Graham Reid | | 1 min read
The little-known Vaselines out of Scotland got their sudden time in the spotlight when Nirvana covered a couple of their songs, notably Jesus Doesn't Want Me For a Sunbeam on their MTV Unplugged session.
By that time ('93) the Vaselines - formed around Eugene Kelly and Frances McKee -- had already broken up but they'd reformed to open for Nirvana in 1990.
So that connection gets big play in their story, and latterly they have reformed off and on, SubPop released a catch-all collection Enter the Vaselines a couple of years ago, and now they have recorded this -- only their second full album in 25 years.
Their charm is perhaps in their simplicity: they sound like the Monkees of grunge/punk in places and aren't averse to real Fifties-style pop simplicity. Although those who know their Flying Nun history may hear more than a little of that sound, notably bands like Look Blue Go Purple.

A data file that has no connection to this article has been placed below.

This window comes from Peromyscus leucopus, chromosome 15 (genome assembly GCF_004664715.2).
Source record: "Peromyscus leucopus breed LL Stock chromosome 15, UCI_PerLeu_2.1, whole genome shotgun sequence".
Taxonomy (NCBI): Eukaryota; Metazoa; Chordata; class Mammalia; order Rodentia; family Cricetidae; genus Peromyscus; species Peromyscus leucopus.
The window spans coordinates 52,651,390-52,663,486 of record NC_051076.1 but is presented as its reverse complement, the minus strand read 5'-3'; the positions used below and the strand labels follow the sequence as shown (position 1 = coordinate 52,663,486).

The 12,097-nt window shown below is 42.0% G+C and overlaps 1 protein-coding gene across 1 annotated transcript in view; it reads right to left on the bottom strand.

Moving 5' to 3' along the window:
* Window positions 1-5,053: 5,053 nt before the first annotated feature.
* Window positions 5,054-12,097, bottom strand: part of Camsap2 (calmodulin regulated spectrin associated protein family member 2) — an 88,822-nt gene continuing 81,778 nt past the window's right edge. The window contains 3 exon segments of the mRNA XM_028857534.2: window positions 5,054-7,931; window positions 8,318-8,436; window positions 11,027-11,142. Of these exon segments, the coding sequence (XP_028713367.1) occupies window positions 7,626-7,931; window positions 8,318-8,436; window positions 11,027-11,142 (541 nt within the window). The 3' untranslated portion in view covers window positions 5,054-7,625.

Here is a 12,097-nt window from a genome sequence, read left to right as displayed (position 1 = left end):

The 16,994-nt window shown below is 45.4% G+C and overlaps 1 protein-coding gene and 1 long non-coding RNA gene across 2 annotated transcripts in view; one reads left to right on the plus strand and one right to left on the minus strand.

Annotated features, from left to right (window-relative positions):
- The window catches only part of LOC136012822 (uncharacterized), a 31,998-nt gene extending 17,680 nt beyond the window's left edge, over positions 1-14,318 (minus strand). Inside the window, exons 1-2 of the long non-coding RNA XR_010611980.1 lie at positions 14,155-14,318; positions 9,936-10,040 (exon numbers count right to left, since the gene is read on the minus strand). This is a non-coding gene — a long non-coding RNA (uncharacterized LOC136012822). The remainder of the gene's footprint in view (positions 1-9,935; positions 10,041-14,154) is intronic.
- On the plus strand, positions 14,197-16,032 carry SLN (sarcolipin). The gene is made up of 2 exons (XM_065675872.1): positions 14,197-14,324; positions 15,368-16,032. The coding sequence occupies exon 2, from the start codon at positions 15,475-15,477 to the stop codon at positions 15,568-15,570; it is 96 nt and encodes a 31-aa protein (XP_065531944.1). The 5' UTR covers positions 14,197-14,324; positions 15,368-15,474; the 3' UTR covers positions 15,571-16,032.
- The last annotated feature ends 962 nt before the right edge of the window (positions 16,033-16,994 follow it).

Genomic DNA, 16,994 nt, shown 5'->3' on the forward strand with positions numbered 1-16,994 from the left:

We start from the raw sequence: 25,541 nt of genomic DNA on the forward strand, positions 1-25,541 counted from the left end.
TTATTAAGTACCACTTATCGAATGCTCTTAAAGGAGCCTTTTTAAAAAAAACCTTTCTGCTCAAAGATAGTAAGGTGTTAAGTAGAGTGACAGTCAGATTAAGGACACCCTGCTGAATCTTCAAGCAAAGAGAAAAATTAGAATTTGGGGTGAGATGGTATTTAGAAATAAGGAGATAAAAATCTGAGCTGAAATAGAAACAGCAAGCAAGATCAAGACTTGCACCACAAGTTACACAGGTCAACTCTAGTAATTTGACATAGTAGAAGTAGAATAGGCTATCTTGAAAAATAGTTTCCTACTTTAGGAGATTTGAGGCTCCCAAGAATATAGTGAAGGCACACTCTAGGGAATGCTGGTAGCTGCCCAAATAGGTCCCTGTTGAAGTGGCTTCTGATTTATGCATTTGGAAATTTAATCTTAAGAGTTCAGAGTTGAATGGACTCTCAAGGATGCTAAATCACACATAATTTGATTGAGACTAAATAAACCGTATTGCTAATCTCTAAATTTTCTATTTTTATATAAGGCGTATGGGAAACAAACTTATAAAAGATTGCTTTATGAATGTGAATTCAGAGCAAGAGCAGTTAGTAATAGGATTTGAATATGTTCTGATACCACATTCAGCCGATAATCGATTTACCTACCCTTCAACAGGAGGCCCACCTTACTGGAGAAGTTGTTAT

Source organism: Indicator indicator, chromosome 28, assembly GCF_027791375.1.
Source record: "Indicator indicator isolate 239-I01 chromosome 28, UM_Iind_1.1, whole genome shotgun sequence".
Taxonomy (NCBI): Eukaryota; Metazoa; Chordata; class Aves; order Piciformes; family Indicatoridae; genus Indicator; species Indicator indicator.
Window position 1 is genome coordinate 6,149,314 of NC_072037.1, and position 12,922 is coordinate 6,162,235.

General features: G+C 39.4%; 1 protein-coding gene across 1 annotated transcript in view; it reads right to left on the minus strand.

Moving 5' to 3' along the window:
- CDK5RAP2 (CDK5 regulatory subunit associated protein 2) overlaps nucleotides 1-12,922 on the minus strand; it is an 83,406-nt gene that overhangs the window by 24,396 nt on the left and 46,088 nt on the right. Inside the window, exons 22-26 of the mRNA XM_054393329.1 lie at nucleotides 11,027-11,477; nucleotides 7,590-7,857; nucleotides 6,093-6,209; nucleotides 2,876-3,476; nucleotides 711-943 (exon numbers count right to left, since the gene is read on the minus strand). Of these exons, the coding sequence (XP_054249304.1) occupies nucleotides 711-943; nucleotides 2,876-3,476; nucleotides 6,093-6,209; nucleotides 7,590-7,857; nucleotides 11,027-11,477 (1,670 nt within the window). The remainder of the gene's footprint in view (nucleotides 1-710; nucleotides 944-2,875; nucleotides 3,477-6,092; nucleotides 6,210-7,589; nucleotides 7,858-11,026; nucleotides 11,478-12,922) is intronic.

And in that regard the Vaselines here deliver nothing on a musical level that you haven't heard many times previously. Many times.
But they are amusing: Turning It On you is like Nancy'n'Lee with a little more stridency, you have to like titles such as Overweight But Over You and I Hate the 80s, things like My God's Bigger Than Your God is pointed . . .
They are more beefed up than in their previous incarnation but over the long haul this is pop with irony and a lot of lyrical repetition in songs like the title track ("feels so good it must be bad for me" hardly warrants that much repetition, repetition, repetition - although they do sound like an upbeat Archies).
They're back from them what wants them.